Consumers expect supermarkets, restaurants, and food services companies to sell safe food. Statistically, the food supply in Canada and the United States has never been safer, but shoppers are still wary. Their reaction isn’t surprising, as more food safety recalls give the perception that buying groceries in the fresh aisles is more risky.

They also want more transparency to ensure they’re not misled or deceived by food products or labels. Food industry experts estimate that annual food fraud is a $30 to $65 billion-dollar problem.

Blockchain, the technology that has made cryptocurrencies like Bitcoin possible, might solve all these issues. Technically, blockchain is one of several distributed ledger programs, much like Microsoft Excel is one of many spreadsheet programs.

Distributed ledger programs create unique tamper-proof, digital records, or links every time a transaction occurs with a product in the chain. Each link is coded with timestamps, shared and stored on multiple servers. Anyone granted access to the chain can view the data.

Consumers can scan a QR-code with their phones to retrace their food’s journey from farm to plate.

Double entry. “The simplest way to describe blockchain is to use a metaphor; it’s essentially double-entry bookkeeping for the 21st century,” says Evan Fraser, director of the Arrell Food Institute, and a Canada Research Chair in Global Food Security at the University of Guelph in Ontario. “But instead of (the records) being a spreadsheet held on one person’s computer that could be corrupted, stolen, lost, or cheated on, it’s held in a decentralized server. So, there aren’t any ‘single point of access, or single point of failure,’ as referred to by computer scientists,” says Fraser.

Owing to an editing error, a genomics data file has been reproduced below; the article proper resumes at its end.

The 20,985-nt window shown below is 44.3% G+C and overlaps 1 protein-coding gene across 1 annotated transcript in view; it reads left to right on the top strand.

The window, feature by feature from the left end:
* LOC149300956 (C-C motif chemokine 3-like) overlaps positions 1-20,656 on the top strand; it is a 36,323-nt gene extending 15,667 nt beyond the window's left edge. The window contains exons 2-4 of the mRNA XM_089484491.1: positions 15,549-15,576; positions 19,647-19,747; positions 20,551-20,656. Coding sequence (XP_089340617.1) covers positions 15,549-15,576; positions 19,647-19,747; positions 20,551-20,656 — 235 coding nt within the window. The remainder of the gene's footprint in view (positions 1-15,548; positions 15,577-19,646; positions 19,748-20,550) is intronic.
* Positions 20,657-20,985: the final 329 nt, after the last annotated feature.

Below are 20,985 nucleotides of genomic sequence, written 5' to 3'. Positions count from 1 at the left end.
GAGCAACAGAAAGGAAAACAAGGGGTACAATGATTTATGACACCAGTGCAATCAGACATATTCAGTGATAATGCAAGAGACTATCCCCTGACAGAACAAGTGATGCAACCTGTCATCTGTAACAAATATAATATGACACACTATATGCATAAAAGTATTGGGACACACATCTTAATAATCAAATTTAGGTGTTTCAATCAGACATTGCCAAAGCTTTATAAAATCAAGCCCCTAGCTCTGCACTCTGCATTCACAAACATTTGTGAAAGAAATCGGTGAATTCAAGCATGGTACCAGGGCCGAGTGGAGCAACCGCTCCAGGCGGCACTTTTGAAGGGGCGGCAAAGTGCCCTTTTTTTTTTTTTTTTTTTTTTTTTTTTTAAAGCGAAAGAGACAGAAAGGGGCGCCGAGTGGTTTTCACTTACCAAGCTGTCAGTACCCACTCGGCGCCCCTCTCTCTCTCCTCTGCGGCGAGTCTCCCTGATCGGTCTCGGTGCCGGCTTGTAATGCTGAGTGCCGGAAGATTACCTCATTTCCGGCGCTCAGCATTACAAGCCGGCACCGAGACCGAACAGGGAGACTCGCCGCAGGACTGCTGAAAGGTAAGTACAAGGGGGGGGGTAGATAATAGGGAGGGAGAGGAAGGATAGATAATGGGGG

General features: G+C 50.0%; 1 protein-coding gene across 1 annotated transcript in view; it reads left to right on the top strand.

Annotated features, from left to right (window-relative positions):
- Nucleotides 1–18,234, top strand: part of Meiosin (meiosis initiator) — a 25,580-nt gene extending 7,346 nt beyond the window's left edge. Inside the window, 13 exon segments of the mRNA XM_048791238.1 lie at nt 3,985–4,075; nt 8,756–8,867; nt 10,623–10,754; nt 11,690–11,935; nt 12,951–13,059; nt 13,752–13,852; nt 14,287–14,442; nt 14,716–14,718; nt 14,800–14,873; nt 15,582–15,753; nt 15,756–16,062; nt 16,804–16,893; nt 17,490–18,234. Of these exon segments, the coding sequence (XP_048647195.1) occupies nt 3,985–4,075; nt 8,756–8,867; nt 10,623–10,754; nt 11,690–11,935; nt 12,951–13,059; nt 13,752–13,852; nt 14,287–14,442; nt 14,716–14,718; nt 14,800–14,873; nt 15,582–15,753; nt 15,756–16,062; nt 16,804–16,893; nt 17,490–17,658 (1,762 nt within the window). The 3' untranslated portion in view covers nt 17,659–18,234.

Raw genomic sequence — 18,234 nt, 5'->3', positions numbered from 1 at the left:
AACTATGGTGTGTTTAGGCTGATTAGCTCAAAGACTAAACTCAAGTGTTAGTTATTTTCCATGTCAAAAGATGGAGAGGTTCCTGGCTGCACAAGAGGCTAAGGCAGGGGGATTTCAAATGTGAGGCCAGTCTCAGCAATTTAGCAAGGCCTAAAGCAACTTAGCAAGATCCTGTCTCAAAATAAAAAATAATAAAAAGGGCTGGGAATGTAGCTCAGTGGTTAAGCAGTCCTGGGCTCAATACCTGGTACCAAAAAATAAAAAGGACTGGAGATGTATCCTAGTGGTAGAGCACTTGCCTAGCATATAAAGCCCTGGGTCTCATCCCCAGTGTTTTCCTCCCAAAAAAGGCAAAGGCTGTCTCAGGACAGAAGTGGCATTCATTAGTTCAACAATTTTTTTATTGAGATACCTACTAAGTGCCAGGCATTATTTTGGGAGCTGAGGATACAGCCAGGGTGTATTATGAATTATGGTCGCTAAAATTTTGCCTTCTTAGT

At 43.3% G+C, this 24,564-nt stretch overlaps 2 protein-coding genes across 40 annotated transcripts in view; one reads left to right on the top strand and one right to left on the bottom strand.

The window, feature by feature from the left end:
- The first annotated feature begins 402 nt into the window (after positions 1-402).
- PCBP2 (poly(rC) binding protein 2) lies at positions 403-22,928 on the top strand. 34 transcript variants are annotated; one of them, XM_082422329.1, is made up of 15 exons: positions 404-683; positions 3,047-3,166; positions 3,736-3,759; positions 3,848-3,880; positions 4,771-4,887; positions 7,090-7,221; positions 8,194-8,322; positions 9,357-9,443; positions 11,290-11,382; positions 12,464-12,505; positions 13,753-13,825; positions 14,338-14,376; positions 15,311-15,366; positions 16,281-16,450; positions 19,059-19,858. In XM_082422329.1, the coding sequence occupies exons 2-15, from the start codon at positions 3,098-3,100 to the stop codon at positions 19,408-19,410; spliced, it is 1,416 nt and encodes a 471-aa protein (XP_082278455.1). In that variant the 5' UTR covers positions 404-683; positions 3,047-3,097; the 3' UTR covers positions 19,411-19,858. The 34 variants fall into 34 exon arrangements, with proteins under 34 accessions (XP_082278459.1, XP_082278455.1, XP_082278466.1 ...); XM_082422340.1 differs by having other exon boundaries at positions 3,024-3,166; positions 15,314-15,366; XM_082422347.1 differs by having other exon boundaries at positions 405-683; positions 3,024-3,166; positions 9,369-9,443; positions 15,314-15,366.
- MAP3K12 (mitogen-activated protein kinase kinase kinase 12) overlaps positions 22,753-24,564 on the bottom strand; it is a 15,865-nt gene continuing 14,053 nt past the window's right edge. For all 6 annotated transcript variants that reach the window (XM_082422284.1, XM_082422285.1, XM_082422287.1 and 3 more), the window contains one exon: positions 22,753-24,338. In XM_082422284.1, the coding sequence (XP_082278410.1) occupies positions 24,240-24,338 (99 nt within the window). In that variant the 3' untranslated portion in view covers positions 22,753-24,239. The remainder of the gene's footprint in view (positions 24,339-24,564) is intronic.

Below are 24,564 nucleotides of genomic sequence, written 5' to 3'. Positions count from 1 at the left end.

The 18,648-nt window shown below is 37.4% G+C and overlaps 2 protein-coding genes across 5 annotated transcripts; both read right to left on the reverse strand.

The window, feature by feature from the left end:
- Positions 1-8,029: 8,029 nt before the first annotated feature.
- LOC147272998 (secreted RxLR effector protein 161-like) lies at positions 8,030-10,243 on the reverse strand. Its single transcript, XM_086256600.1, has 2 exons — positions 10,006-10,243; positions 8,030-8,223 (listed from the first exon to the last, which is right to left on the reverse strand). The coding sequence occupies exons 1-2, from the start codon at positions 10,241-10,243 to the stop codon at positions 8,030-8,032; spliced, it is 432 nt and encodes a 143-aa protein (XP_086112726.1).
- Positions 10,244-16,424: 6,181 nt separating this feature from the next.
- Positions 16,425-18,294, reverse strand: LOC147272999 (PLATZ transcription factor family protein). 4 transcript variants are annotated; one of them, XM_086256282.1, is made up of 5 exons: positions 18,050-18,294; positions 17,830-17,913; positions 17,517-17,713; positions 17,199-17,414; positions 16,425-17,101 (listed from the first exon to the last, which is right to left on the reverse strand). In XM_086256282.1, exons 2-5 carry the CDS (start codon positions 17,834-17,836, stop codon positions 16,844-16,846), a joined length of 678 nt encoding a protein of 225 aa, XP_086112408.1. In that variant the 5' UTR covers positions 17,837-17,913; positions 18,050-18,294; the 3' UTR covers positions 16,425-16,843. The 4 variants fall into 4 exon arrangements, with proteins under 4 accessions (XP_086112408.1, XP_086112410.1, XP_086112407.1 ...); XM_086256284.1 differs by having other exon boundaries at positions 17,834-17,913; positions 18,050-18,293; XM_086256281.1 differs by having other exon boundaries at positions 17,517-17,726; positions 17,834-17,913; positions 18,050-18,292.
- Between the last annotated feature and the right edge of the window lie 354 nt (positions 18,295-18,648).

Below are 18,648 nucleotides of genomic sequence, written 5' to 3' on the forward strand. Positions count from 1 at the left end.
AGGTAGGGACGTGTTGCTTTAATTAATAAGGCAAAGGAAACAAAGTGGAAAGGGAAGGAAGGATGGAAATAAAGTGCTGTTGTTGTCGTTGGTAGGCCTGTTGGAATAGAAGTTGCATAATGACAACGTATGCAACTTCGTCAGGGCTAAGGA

“It’s just a continuation of double- entry technology, first used in (Renaissance-era) Venice, to the spreadsheet of the 1980s to this distributed ledger technology today,” says Rory O’Sullivan CEO of Grain Discovery, a Toronto-based technology company. “And don’t get me wrong, it’s a very complex thing, but at its simplest form, it’s just data for record-keeping and data sharing. It’s a single version of the truth that people can access like a digital passport for a product. A simple digital scan with your cell phone will take you on a voyage from seed, to farm, to elevator, to processor, to retailer.”

Blockchain is touted as the technology that will make it simple for companies to have fully traceable, transparent supply chains for every product. It could provide new opportunities for producers to be able to sell directly to end-users. Potentially, they could command higher prices by providing tamper- proof records of their sustainable farm practices. Despite all the publicity, agri-food applications are barely past the pilot project phase. Companies and organizations are still trying to determine the best ways to utilize it.

The Canadian Seed Growers’ Association (CSGA) worked with O’Sullivan’s company to conduct a seed pilot project in 2019. They tracked a batch of certified identity- preserved (IP) edible soybean seed from the seed dealer to the supermarket shelves.